Cuba’s Amistad Forestal hydrologic substation has been reopened in the westernmost province of Pinar del Rio, after the completion of a two million pesos-worth investment project.
The only one of its kind in the country, the facility is devoted to the study of the influence of forests on water regulation and their impact on drainage basins in tropical conditions.
Created in 1978 on an initiative of Cuban Revolution leader Fidel Castro, the institution is located in La Palma municipality and aims to protect rivers and reservoirs more effectively, local media reported.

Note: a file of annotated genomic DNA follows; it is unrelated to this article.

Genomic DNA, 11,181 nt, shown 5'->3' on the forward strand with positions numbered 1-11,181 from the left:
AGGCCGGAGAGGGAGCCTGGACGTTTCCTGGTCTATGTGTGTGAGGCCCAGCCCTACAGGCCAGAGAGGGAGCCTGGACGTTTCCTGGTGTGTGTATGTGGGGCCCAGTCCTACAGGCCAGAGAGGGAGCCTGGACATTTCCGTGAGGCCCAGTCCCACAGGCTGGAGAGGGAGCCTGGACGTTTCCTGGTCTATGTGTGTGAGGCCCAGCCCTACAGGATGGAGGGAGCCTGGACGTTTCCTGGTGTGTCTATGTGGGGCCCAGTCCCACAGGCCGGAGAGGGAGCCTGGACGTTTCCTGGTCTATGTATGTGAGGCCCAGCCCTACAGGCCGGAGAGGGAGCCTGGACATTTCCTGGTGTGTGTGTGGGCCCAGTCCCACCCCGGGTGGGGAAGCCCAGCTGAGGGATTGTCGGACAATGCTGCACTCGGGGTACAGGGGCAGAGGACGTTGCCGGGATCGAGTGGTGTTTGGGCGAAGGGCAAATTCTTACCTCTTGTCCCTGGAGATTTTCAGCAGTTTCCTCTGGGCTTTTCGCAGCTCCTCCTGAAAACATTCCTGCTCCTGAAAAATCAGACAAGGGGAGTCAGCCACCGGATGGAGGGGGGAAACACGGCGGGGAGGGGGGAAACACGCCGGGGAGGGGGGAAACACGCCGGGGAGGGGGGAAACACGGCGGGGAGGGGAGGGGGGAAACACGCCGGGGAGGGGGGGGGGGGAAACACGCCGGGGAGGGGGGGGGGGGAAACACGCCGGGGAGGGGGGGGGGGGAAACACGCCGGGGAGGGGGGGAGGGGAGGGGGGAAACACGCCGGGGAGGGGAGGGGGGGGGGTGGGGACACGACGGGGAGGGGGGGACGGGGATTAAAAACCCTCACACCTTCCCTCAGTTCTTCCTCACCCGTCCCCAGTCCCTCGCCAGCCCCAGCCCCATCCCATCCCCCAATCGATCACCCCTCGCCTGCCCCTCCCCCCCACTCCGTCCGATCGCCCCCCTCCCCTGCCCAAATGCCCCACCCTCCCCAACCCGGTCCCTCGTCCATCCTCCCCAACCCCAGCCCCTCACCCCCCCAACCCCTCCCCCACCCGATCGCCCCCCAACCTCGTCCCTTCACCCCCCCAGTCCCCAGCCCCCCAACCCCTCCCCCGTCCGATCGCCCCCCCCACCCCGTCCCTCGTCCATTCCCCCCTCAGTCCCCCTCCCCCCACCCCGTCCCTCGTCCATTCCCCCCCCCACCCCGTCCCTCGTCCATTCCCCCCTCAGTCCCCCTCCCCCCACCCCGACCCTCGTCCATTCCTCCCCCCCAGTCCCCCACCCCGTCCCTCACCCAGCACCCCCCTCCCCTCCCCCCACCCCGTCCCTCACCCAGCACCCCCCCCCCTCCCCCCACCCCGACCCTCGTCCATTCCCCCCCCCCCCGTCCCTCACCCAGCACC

According to Tele Pinar YouTube channel, the substation is the second of its kind in Latin America.
In statements to the press, Agriculture Minister Gustavo Rodriguez said that the facility is part of the Tarea Vida national program to combat climate change and mitigate its effects. Overseen by the Cuban Ministry of Science, Technology and Environment, program is based on a multidisciplinary scientific approach that prioritizes 73 out of 168 Cuban municipalities, including 63 coastal areas and 10 inland territories.
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